Anaemia

??? ???? ?????? Abstract Background: Anaemia is common worldwide specially in developing countries where nutrient deficiencies are prevalent. It is a common problem in the outpatient set but it’s always neglected and taken lightly which can cause hyperdynamic circulation disturbances and raise the rate of morbidity and mortality. Aim: To determine the prevalence of microcytic Hypochromic anaemia in medicine emergency room casualty in academy teaching hospital. Method: This is a descriptive cross-sectional study which was done in the Academy Teaching Hospital in which 75 of the emergency room patients participated in the study.

The state of nutrition of the patients was evaluated by a questionnaire answered by the patients. Chapter One Introduction and Literature Review 1. 1 Introduction Anaemia Anaemia is defined as the reduction in the oxygen-transporting capacity of blood, which usually stems from a reduction of the total circulating red cell mass to below normal amounts. Blood haemoglobin level is below 13. 5 g/dl in an adult male and below 11. 5 g/dl in an adult female. (1) Classification: Classified according to: 1. Causes: a. Inadequate production of RBC. b. Blood loss anaemia: * Acute: due to acute hemorrhage. * Chronic: due to GIT bleeding, menorrhagia. . Excessive destruction of RBC (haemolysis). 2. Morphology: a. Microcytic: * Iron deficiency. * Thalassemia. * Sideroblastic. b. Microcytic: * Folate deficiency. * B12 deficiency. c. Normocytic: * Aplastic anaemia. * Myelodysplastic anaemia. There are many undiagnosed cases of anaemia that if left undetected can lead to several complications, those include: (2) 1. Infections: people with the anaemia are more susceptible to getting infections from viruses and bacteria. 2. Severe bleeding: if bleeding is severe, internal and excessive then death can ensue if a blood transfusion is not given and the cause of the bleeding is not treated. . Stroke: if haemoglobin is defective, it can damage the walls of the red blood vessels and this can result in narrowing or even blockages in the brain, which can lead to serious, life threatening strokes. (2) Microcytic Hypochromic Anaemia Microcytic anemia is a blood disorder characterized by small red blood cells (erythrocytes) which have insufficient haemoglobin and hence have a reduced ability to carry oxygen through the body. The red blood cells are small due to a failure of haemoglobin synthesis or insufficient quantities of haemoglobin available. (3) Classification: 1. Iron deficiency anaemia . Sideroblastic anaemia. 3. Thalassemia. Iron deficiency anaemia It’s estimated to be the main cause of anaemia affecting about 10% of the population in developed countries and 25-50% in developing countries. The prevalence of iron deficiency anemia in the United States was 2 percent in adult men, but was found to be more common in child-bearing women age. (4) Total body iron content is about 2gm for females, and 6gm for males. Most of the iron within the body is found in hemoglobin within erythrocytes (80%), with the remainder being found in myoglobin and iron containing enzymes.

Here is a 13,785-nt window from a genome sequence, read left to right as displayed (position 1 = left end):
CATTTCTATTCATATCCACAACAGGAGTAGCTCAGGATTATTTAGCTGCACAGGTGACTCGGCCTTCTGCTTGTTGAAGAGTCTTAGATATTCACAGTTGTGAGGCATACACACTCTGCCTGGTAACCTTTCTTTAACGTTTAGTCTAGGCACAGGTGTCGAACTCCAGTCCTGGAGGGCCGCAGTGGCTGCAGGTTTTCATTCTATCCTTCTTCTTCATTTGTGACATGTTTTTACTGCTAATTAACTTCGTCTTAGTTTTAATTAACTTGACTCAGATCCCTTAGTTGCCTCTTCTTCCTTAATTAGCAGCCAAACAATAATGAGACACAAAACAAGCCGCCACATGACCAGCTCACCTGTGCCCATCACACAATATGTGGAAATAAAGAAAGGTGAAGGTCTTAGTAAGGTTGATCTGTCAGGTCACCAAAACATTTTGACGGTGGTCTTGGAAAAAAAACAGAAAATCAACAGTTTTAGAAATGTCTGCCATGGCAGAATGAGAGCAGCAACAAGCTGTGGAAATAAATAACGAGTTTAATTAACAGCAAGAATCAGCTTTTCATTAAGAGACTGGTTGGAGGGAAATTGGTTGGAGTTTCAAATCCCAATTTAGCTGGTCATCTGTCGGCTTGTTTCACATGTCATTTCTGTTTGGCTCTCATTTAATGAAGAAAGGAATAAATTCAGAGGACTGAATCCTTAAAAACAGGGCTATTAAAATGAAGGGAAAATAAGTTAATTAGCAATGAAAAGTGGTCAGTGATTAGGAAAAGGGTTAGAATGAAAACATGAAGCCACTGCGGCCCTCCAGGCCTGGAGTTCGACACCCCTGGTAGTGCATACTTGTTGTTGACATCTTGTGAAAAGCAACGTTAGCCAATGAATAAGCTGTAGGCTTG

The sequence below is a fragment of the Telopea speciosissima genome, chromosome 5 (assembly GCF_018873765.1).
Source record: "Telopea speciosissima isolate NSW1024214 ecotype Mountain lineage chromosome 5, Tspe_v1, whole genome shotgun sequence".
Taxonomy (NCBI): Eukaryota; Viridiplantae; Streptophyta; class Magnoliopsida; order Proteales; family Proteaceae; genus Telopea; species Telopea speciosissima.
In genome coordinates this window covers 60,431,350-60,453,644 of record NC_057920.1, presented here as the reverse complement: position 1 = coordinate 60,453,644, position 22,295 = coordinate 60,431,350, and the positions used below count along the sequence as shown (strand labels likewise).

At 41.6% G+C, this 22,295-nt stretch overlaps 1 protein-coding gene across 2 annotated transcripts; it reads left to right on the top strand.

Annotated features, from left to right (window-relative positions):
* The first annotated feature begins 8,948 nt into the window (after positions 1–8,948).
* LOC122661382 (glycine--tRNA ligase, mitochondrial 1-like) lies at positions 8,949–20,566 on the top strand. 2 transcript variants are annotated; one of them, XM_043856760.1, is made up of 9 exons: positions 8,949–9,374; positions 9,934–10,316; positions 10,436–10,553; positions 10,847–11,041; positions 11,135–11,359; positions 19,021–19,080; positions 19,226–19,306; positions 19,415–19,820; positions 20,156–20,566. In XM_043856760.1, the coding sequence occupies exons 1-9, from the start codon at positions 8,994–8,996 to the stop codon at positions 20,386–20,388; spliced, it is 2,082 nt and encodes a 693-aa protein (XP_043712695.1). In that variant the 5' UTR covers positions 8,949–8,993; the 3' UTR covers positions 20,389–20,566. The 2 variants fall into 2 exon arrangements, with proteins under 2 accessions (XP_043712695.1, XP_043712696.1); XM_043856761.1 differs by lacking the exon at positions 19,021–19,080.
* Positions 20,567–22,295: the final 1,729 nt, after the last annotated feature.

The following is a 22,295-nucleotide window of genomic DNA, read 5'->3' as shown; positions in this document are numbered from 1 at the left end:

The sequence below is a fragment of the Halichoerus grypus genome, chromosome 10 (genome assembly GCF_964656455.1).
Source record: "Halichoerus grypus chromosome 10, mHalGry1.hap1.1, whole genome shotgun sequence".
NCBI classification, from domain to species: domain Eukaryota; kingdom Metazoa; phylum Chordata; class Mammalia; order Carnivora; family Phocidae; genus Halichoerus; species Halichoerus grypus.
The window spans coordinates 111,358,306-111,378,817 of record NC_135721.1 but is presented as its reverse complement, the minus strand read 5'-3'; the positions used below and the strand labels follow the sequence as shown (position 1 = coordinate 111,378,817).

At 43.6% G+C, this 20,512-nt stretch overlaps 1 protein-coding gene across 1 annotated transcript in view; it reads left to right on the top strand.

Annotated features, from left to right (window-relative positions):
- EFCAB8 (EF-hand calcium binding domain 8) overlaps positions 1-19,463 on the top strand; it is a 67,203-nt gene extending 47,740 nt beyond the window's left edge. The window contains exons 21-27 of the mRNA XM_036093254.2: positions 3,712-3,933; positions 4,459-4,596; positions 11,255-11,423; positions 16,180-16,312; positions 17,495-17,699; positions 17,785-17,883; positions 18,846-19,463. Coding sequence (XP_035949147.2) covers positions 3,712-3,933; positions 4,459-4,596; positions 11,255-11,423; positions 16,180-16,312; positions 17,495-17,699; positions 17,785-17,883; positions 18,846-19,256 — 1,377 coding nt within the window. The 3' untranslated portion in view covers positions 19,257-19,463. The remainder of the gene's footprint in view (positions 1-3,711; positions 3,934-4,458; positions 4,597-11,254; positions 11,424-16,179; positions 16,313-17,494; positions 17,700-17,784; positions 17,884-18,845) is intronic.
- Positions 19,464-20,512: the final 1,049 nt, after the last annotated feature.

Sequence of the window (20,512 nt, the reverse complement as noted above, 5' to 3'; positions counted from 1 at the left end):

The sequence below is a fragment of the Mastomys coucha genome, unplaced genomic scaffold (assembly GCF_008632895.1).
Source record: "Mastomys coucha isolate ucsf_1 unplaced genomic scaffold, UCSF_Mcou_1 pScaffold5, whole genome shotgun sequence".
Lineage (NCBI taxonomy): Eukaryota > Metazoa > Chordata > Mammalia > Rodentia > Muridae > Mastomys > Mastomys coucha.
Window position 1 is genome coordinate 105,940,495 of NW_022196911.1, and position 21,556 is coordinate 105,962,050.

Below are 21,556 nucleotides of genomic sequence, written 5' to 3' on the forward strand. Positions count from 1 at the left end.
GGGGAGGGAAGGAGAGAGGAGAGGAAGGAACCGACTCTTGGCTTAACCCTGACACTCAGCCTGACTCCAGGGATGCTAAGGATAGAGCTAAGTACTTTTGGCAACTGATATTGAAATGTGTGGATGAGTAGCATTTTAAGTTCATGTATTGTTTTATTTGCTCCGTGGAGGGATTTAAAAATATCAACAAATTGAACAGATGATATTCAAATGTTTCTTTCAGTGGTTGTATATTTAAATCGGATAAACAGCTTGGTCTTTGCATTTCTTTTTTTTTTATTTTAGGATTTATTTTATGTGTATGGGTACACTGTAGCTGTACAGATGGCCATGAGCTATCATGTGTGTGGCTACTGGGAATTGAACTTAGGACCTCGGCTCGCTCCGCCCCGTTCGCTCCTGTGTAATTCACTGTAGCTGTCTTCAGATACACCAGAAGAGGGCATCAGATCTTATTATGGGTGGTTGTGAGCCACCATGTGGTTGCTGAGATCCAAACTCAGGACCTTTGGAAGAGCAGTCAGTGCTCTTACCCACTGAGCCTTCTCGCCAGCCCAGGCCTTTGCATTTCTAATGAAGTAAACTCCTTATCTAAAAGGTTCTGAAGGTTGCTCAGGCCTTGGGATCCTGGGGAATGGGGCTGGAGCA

Iron is stored in liver, spleen, bone marrow and skeletal muscle. This iron storage pool contains on average 15-20% of total body iron. (4) Iron is transported in the plasma by an iron binding protein called transferrin. In normal individuals, transferrin is about 33% saturated with iron. Dietary iron is obtained either from inorganic sources or animal sources. Dietary iron enters intestinal cells via specific transporters. The iron is then used by the cell, stored as ferritin or transferred to the plasma. (4) Erythropoiesis is the development process in which new erythrocytes are produced, through which each cell matures in about 7 days.

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Sideroblasts are atypical, abnormal nucleated erythroblasts (precursors to mature red blood cells) with granules of iron accumulated in perinuclear mitochondria. [11] Sideroblasts are seen in aspirates of bone marrow. Causes: * Failure to completely form heme molecules, This leads to deposits of iron in the mitochondria that form a ring around the nucleus of the developing red blood cell. * Toxins: lead, copper or zinc poisoning * Drug-induced: ethanol, isoniazid, chloramphenicol, cycloserine, Oral Contraceptives * Nutritional: pyridoxine (Vitamin B6) or copper deficiency * Diseases: Rheumatoid arthritis, or multiple myeloma Genetic: ALA synthase deficiency (X-linked, associated with ALAS2)[12] Symptoms and signs: * Pale skin, eyelids and lips. * Fatigue and weakness. * Dizziness. * Enlarged liver and/or spleen. Diagnosis: Ringed sideroblasts are seen in the bone marrow. Laboratory findings: * Increased ferritin levels * Normal total iron-binding capacity * Hematocrit of about 20-30% * Serum Iron: High * High transferrin saturation * The mean corpuscular volume or MCV is usually normal or low. * With lead poisoning, see coarse basophilic stippling of red blood cells on peripheral blood smear * Specific test: Prussian Blue stain of RBC in marrow.